National Hospice & Palliative Care Month

November is National Hospice and Palliative Care Month and hospices across the country are raising awareness about the specialized care that is available for people coping with life-limiting illness. Hospice of the North Country is committed to educating families and the health care community about the benefits of hospice care. “There are misconceptions and my hope is to provide a true and complete picture of what we do and the positive impact we can have not just for patients but on their loved-ones also,” said Natalie Whitehurst, Executive Director, Hospice of the North County. “It is crucial that we reach people earlier in their end-of-life journey so that they may fully experience the benefits of hospice care.” Hospice helps patients focus on living despite a terminal diagnoses. Through this unique care model, we see many patients and their families experience more meaningful moments together. 

Hospice is more than traditional health care. Hospice of the North Country provides pain management, symptom control, psychosocial support, and spiritual care to patients and their families when a cure is not possible. Hospice care is a combination of the highest level of quality medical care with the emotional and spiritual support that families need most when facing the end-of-life. “It is important to note that these services are a phone call away,” said Cathlyn Lamitie, Hospice of the North Country Development and Communications Director. “A patient or a family member can contact us directly; a physician referral is not required for the initial inquiry.”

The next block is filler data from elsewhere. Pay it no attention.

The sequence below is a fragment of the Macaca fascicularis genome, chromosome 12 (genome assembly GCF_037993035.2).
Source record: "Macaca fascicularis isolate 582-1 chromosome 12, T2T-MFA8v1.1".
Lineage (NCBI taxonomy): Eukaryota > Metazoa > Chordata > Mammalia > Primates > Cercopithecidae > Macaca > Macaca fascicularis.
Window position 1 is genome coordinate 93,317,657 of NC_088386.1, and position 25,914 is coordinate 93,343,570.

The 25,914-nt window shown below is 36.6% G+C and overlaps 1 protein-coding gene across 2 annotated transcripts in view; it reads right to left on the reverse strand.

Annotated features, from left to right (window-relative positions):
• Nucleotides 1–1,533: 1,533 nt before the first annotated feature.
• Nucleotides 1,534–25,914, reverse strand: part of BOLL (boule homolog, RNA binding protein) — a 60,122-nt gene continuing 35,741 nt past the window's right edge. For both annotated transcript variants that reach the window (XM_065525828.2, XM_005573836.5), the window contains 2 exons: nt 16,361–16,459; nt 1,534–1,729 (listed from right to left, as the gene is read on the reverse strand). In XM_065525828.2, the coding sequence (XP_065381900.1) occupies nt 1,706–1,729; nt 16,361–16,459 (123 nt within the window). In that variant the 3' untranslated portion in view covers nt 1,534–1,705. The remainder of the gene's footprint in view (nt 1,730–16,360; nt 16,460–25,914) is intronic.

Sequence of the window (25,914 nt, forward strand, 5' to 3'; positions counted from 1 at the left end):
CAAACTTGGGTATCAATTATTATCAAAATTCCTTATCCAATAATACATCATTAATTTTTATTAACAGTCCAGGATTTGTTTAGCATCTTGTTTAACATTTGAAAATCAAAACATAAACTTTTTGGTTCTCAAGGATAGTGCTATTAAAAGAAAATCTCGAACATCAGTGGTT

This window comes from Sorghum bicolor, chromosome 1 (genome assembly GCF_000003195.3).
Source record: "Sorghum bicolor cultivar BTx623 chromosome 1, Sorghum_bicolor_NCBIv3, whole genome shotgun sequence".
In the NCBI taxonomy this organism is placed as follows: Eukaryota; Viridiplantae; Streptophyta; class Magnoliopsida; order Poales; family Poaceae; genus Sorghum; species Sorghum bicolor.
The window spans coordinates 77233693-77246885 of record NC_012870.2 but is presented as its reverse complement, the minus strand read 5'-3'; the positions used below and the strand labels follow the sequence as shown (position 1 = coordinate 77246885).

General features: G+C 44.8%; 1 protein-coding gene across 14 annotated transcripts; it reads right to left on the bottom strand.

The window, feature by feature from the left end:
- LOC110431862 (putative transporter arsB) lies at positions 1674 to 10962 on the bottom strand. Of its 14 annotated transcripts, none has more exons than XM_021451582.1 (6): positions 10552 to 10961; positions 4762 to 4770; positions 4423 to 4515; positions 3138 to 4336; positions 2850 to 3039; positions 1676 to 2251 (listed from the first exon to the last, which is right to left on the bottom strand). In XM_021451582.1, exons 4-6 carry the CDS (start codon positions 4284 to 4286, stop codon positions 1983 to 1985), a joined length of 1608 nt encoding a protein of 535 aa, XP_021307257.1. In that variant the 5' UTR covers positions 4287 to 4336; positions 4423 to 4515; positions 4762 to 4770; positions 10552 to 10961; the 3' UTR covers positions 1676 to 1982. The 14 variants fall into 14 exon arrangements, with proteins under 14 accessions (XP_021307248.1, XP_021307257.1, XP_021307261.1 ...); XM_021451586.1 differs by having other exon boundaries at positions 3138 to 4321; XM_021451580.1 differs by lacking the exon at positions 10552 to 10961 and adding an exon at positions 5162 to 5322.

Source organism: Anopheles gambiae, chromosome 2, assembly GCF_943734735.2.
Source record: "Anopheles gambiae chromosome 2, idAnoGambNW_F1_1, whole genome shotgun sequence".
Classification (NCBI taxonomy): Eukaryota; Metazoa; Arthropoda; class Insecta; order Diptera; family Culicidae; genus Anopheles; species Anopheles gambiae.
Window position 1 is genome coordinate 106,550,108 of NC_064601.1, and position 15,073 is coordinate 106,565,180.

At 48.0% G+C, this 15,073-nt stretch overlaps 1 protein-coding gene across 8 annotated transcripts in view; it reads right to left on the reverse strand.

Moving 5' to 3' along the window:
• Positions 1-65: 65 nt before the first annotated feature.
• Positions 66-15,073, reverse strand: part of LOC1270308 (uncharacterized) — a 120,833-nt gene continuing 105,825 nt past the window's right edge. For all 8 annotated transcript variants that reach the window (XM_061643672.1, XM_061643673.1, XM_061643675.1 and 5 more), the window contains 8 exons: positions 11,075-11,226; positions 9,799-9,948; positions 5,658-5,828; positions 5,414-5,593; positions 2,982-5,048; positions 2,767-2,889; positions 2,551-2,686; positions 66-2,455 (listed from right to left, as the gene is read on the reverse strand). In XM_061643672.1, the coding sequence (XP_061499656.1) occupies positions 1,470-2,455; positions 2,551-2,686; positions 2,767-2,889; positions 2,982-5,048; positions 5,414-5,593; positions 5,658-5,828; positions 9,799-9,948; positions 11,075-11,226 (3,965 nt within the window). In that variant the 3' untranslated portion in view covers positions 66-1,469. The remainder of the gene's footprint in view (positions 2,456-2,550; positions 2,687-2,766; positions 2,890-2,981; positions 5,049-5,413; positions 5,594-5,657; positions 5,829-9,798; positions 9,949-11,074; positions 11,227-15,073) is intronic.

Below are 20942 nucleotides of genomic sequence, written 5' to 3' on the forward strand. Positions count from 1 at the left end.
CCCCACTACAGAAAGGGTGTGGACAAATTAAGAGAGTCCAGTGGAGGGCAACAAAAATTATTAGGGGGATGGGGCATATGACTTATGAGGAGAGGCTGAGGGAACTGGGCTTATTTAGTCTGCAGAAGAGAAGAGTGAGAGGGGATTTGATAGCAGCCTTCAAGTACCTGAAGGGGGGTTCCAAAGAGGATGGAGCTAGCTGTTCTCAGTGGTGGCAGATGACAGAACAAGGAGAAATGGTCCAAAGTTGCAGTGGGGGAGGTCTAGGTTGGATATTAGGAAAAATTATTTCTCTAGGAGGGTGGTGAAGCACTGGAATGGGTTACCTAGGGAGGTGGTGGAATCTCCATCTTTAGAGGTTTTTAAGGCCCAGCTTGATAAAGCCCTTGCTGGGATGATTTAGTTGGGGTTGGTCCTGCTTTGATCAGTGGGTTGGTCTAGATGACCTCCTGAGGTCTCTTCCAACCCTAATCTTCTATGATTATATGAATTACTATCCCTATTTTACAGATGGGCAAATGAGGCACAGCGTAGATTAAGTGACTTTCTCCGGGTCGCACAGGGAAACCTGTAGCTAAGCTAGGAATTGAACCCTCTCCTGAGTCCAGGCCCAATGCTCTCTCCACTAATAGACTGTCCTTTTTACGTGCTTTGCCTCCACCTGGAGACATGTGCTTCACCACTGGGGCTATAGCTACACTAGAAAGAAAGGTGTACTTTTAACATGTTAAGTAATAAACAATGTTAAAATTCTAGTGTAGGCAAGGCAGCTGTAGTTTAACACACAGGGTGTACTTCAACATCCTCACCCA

Hospice care is about living life to the fullest—that is why now is the best time to learn more about hospice and ask questions about what to expect. Although end-of-life care may be difficult to discuss, it is best for family members to share their wishes long before it becomes a concern. This can greatly reduce stress when the time for hospice is needed. By having these discussions in advance, patients are not forced into uncomfortable situations. Instead, patients can make an educated decision that includes the advice and input of family members and loved ones.  We are here to help patients and families make the best decisions that will enhance the remaining time they will share together.”

The Hospice of the North Country team can provide care in a patient’s home, in hospitals, nursing homes, and assisted living facilities—wherever the patient calls home. Among its major responsibilities, hospice care includes the following:

  • managing the patient’s pain and symptoms
  • assists the patient with the emotional, psychosocial and spiritual aspects of dying
  • provides needed prescriptions, medical supplies, and equipment related to hospice diagnosis
  • educate and supports family on how to care for their loved-one
  • delivers special services like speech and physical therapy when needed
  • makes short-term inpatient care available when pain or symptoms become too difficult to treat at home, or the caregiver needs respite
  • provides bereavement care and counseling to surviving family and friends
  • assists families with accessing community resources

For additional information about hospice and advance care planning, call Hospice of the North Country at 518.483.3200 (Malone office) or 518.561.8465 (Plattsburgh office). The National Hospice and Palliative Care Organizations Caring Connections offers information and resources for professionals and consumers at caringinfo.org.

The term “hospice” (from the same linguistic root as “hospitality”) can be traced back to medieval times when it referred to a place of shelter and rest for weary or ill travelers on a long journey. The name was first applied to specialized care for dying patients by physician Dame Cicely Saunders, who began her work with the terminally ill in 1948 and eventually went on to create the first modern hospice—St. Christopher’s Hospice—in a residential suburb of London. Saunders introduced the idea of specialized care for the dying to the United States during a 1963 visit with Yale University. Her lecture, given to medical students, nurses, social workers, and chaplains about the concept of holistic hospice care, included photos of terminally ill cancer patients and their families, showing the dramatic differences before and after the symptom control care.